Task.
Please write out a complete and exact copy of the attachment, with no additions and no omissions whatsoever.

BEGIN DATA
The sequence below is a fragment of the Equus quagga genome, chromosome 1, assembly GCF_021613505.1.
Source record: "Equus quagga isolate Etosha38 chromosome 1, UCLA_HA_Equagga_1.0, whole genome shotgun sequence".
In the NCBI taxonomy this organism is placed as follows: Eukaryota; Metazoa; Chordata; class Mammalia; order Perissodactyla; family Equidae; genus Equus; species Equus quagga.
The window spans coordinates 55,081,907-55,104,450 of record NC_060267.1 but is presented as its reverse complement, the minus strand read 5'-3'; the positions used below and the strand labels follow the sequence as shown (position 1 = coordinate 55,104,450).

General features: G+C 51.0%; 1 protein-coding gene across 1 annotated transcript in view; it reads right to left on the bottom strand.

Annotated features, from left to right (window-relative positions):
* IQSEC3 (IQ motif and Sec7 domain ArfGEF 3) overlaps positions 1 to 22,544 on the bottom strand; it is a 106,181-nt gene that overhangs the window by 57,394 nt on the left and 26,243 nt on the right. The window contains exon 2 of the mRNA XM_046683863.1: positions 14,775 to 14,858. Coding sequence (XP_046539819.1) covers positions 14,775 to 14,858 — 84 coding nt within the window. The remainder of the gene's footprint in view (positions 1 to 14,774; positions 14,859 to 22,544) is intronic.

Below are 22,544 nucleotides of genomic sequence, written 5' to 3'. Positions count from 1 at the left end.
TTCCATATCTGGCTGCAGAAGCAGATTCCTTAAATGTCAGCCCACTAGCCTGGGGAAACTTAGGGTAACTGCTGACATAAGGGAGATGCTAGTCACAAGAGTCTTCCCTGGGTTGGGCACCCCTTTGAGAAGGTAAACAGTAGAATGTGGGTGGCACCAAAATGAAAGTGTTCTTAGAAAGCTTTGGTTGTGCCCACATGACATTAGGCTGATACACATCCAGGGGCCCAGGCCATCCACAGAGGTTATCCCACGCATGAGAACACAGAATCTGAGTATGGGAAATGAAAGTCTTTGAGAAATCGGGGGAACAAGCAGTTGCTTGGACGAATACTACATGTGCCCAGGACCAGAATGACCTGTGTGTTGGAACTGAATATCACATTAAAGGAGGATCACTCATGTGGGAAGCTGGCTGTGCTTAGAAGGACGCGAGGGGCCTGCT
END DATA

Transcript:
The sequence below is a fragment of the Equus quagga genome, chromosome 1, assembly GCF_021613505.1.
Source record: "Equus quagga isolate Etosha38 chromosome 1, UCLA_HA_Equagga_1.0, whole genome shotgun sequence".
In the NCBI taxonomy this organism is placed as follows: Eukaryota; Metazoa; Chordata; class Mammalia; order Perissodactyla; family Equidae; genus Equus; species Equus quagga.
The window spans coordinates 55,081,907-55,104,450 of record NC_060267.1 but is presented as its reverse complement, the minus strand read 5'-3'; the positions used below and the strand labels follow the sequence as shown (position 1 = coordinate 55,104,450).

General features: G+C 51.0%; 1 protein-coding gene across 1 annotated transcript in view; it reads right to left on the bottom strand.

Annotated features, from left to right (window-relative positions):
* IQSEC3 (IQ motif and Sec7 domain ArfGEF 3) overlaps positions 1 to 22,544 on the bottom strand; it is a 106,181-nt gene that overhangs the window by 57,394 nt on the left and 26,243 nt on the right. The window contains exon 2 of the mRNA XM_046683863.1: positions 14,775 to 14,858. Coding sequence (XP_046539819.1) covers positions 14,775 to 14,858 — 84 coding nt within the window. The remainder of the gene's footprint in view (positions 1 to 14,774; positions 14,859 to 22,544) is intronic.

Below are 22,544 nucleotides of genomic sequence, written 5' to 3'. Positions count from 1 at the left end.
TTCCATATCTGGCTGCAGAAGCAGATTCCTTAAATGTCAGCCCACTAGCCTGGGGAAACTTAGGGTAACTGCTGACATAAGGGAGATGCTAGTCACAAGAGTCTTCCCTGGGTTGGGCACCCCTTTGAGAAGGTAAACAGTAGAATGTGGGTGGCACCAAAATGAAAGTGTTCTTAGAAAGCTTTGGTTGTGCCCACATGACATTAGGCTGATACACATCCAGGGGCCCAGGCCATCCACAGAGGTTATCCCACGCATGAGAACACAGAATCTGAGTATGGGAAATGAAAGTCTTTGAGAAATCGGGGGAACAAGCAGTTGCTTGGACGAATACTACATGTGCCCAGGACCAGAATGACCTGTGTGTTGGAACTGAATATCACATTAAAGGAGGATCACTCATGTGGGAAGCTGGCTGTGCTTAGAAGGACGCGAGGGGCCTGCT